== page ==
Friday, June 14, 2013

Book Review: How Much Land Does a Man Need, by Leo Tolstoy (1886)

How Much Land Does a Man Need?

This was a parable.  Based on the title, I assumed it would be a social commentary, perhaps an essay on socialism or communism, the sharing of wealth and land.  I assumed it would be a way to demonstrate that people only need enough land to feed their families, and the rest of the land should be shared out to others.

But it turned out to be nothing like that at all.  It was a parable about a man who wanted more and more land, who was tricked by Satan at every turn because Satan kept telling him (in the form of other people) about cheaper land someplace else.  He moved from place to place, buying land, selling it, then buying more.  He ended up in a bad way, and died trying to gain more land.

I thought the parable was silly because Tolstoy went to such great lengths to describe an incredibly unlikely scenario where the gaining of a large amount of land would kill our main character.  That was the only purpose, to have the person die while gaining the land.  The only purpose in having the man die while gaining land was so Tolstoy could throw in that one-liner at the end, a man only needs 6 feet of land to be buried in.

Sheesh, that's it!  That's what all this whole thing was about.  That's absurd.  Absurd.  The central question of the story was not how much land does a dead man need.  It was assuming a living man, a man that has to work the land to provide food for himself and others.  The ending only works if every man is dead, then we all only need 6 feet each.  Also, if he's just trying to take it to the lowest need, then why not cremate the body?  Then the man doesn't need any land!  Take that, Tolstoy!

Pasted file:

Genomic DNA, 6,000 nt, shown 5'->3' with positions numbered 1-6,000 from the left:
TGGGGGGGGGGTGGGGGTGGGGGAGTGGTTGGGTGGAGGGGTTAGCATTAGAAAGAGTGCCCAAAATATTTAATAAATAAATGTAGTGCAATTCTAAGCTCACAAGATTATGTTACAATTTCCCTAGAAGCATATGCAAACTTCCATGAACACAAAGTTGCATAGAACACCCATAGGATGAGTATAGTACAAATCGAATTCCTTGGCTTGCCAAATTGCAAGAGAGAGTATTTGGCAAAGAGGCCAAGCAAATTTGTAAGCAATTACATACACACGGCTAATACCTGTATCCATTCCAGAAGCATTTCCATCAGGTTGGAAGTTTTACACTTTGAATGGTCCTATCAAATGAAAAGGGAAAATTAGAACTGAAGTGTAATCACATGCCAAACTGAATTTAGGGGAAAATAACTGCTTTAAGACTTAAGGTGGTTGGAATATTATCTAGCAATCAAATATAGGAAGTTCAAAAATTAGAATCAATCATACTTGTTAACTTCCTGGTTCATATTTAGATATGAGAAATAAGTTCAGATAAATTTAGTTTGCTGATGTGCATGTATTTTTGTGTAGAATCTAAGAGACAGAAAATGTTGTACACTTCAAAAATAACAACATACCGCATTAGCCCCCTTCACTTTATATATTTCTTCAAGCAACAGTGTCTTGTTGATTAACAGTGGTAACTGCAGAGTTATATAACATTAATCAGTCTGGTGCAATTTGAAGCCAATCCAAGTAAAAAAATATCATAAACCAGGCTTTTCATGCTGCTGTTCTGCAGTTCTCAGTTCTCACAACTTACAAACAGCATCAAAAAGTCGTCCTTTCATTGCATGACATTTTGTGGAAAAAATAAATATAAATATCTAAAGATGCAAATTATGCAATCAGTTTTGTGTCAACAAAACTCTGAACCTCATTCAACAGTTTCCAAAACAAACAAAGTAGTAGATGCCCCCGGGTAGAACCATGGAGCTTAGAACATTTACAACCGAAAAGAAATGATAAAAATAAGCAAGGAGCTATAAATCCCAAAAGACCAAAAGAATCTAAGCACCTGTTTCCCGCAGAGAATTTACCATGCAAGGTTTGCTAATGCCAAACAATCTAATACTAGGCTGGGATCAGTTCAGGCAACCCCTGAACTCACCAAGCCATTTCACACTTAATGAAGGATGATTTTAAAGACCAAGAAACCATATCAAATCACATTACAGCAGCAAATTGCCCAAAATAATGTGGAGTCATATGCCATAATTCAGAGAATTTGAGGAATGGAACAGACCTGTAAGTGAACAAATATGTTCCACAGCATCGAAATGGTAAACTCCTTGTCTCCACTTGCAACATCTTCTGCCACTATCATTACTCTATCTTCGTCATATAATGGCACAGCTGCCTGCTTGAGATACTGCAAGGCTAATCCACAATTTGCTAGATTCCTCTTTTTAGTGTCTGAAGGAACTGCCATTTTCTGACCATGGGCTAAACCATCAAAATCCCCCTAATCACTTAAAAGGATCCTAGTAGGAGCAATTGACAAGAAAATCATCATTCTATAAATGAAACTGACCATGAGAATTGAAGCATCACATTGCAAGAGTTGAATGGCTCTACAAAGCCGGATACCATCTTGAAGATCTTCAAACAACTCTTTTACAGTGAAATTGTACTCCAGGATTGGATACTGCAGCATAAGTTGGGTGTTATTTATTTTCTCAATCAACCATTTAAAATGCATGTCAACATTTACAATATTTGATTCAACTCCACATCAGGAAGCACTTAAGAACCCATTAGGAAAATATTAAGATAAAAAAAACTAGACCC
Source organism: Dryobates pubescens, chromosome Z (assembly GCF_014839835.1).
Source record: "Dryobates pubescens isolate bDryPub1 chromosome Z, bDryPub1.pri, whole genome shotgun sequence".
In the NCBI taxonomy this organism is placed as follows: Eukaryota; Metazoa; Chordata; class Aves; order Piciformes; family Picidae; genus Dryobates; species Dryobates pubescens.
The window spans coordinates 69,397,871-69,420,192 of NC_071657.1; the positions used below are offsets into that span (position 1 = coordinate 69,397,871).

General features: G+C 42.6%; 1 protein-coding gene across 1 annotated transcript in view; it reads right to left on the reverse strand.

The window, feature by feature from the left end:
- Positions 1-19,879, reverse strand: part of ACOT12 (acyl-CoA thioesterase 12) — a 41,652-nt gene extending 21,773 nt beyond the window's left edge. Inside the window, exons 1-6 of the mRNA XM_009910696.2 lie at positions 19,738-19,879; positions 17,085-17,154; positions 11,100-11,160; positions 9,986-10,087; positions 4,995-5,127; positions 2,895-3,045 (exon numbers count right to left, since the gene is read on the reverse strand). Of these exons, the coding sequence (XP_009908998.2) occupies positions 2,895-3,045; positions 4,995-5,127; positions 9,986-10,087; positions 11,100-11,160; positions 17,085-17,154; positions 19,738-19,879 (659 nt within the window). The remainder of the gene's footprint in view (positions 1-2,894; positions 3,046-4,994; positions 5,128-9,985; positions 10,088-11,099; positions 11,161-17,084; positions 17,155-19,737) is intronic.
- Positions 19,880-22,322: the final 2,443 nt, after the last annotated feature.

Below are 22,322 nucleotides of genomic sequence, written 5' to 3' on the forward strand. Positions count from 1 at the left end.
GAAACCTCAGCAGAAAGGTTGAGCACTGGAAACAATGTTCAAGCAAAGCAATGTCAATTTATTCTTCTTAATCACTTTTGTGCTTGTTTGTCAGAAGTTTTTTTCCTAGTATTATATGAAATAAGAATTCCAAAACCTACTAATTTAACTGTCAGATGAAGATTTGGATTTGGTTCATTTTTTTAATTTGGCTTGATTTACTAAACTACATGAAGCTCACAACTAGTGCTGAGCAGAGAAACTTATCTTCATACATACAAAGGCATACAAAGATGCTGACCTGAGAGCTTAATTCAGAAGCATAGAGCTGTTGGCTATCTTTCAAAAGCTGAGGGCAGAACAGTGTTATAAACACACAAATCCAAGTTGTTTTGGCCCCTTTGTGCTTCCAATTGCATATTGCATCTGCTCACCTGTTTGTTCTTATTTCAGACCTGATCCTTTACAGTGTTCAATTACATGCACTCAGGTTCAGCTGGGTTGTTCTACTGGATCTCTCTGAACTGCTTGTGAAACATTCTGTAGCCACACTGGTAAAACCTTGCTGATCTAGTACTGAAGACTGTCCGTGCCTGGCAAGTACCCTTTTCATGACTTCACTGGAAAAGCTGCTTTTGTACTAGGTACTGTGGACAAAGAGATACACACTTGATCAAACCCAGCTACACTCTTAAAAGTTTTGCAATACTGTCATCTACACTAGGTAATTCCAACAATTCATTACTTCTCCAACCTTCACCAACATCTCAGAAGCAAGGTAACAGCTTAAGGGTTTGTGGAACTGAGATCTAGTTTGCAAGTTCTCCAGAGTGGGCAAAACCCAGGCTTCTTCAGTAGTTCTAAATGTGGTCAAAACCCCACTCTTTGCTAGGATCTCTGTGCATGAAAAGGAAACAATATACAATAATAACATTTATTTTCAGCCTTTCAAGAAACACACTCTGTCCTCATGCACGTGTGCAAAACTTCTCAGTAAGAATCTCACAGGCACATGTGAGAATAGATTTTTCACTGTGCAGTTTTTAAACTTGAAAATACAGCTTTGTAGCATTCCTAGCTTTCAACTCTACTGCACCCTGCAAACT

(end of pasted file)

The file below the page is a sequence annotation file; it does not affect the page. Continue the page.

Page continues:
If it's a parable about greed, about someone wanting too much land, then I would have expected this to go in a different direction, to have a different ending that could be applied universally to others trying to gain too much land.  Or it should have shown the consequences on others of one man owning more land that needed.  But to say a man only needs enough land to be buried in implies a far different truth - that a living man requires no land at all.  But this story's moral, if it has one, would not be to avoid gaining too much land, but to be smarter about how you do it.  The owning of land had nothing to do with his demise, it was the stupidity in how he tried to gain it.  Neither did Tolstoy show our main character's owning land causing any harm to others.

Also, this did not turn out to be some philosophical discourse on the idea that all men will die and therefore life is pointless.  Since it's a Russian story, you might expect it to have a nihilist philosophy behind it.  But Tolstoy never tried to draw that connection.

So in the end, it's a parable that didn't go in the direction you would expect, and didn't leave much of a moral peg to hang your hat on.

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